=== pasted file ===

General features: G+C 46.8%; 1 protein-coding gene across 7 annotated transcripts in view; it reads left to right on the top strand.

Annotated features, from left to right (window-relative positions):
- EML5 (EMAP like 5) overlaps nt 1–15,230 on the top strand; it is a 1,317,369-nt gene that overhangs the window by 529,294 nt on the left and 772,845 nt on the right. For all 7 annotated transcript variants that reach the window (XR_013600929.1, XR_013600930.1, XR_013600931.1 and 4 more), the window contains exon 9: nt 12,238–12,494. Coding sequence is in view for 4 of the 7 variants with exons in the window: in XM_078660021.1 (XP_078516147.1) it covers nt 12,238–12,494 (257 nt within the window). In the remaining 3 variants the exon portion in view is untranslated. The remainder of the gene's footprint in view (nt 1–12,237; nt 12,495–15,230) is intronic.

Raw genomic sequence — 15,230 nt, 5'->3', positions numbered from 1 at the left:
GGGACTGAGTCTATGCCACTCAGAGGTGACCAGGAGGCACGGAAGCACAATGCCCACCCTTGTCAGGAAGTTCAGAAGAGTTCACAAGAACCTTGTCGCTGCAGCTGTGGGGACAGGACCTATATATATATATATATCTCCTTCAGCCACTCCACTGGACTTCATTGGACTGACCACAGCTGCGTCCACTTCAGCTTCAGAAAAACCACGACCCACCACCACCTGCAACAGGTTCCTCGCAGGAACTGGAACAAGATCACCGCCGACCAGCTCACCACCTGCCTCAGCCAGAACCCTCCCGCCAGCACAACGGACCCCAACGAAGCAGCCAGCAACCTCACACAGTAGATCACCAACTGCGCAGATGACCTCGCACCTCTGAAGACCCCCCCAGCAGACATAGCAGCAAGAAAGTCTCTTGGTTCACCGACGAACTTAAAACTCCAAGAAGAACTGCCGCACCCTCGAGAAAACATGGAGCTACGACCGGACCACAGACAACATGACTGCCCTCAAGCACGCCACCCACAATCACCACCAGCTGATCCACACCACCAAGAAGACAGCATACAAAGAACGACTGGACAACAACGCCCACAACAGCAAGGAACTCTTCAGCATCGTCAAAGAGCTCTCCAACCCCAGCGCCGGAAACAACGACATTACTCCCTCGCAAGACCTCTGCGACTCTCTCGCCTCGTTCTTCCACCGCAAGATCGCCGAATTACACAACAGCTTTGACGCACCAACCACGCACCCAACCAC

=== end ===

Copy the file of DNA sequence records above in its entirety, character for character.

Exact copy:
General features: G+C 46.8%; 1 protein-coding gene across 7 annotated transcripts in view; it reads left to right on the top strand.

Annotated features, from left to right (window-relative positions):
- EML5 (EMAP like 5) overlaps nt 1–15,230 on the top strand; it is a 1,317,369-nt gene that overhangs the window by 529,294 nt on the left and 772,845 nt on the right. For all 7 annotated transcript variants that reach the window (XR_013600929.1, XR_013600930.1, XR_013600931.1 and 4 more), the window contains exon 9: nt 12,238–12,494. Coding sequence is in view for 4 of the 7 variants with exons in the window: in XM_078660021.1 (XP_078516147.1) it covers nt 12,238–12,494 (257 nt within the window). In the remaining 3 variants the exon portion in view is untranslated. The remainder of the gene's footprint in view (nt 1–12,237; nt 12,495–15,230) is intronic.

Raw genomic sequence — 15,230 nt, 5'->3', positions numbered from 1 at the left:
GGGACTGAGTCTATGCCACTCAGAGGTGACCAGGAGGCACGGAAGCACAATGCCCACCCTTGTCAGGAAGTTCAGAAGAGTTCACAAGAACCTTGTCGCTGCAGCTGTGGGGACAGGACCTATATATATATATATATCTCCTTCAGCCACTCCACTGGACTTCATTGGACTGACCACAGCTGCGTCCACTTCAGCTTCAGAAAAACCACGACCCACCACCACCTGCAACAGGTTCCTCGCAGGAACTGGAACAAGATCACCGCCGACCAGCTCACCACCTGCCTCAGCCAGAACCCTCCCGCCAGCACAACGGACCCCAACGAAGCAGCCAGCAACCTCACACAGTAGATCACCAACTGCGCAGATGACCTCGCACCTCTGAAGACCCCCCCAGCAGACATAGCAGCAAGAAAGTCTCTTGGTTCACCGACGAACTTAAAACTCCAAGAAGAACTGCCGCACCCTCGAGAAAACATGGAGCTACGACCGGACCACAGACAACATGACTGCCCTCAAGCACGCCACCCACAATCACCACCAGCTGATCCACACCACCAAGAAGACAGCATACAAAGAACGACTGGACAACAACGCCCACAACAGCAAGGAACTCTTCAGCATCGTCAAAGAGCTCTCCAACCCCAGCGCCGGAAACAACGACATTACTCCCTCGCAAGACCTCTGCGACTCTCTCGCCTCGTTCTTCCACCGCAAGATCGCCGAATTACACAACAGCTTTGACGCACCAACCACGCACCCAACCAC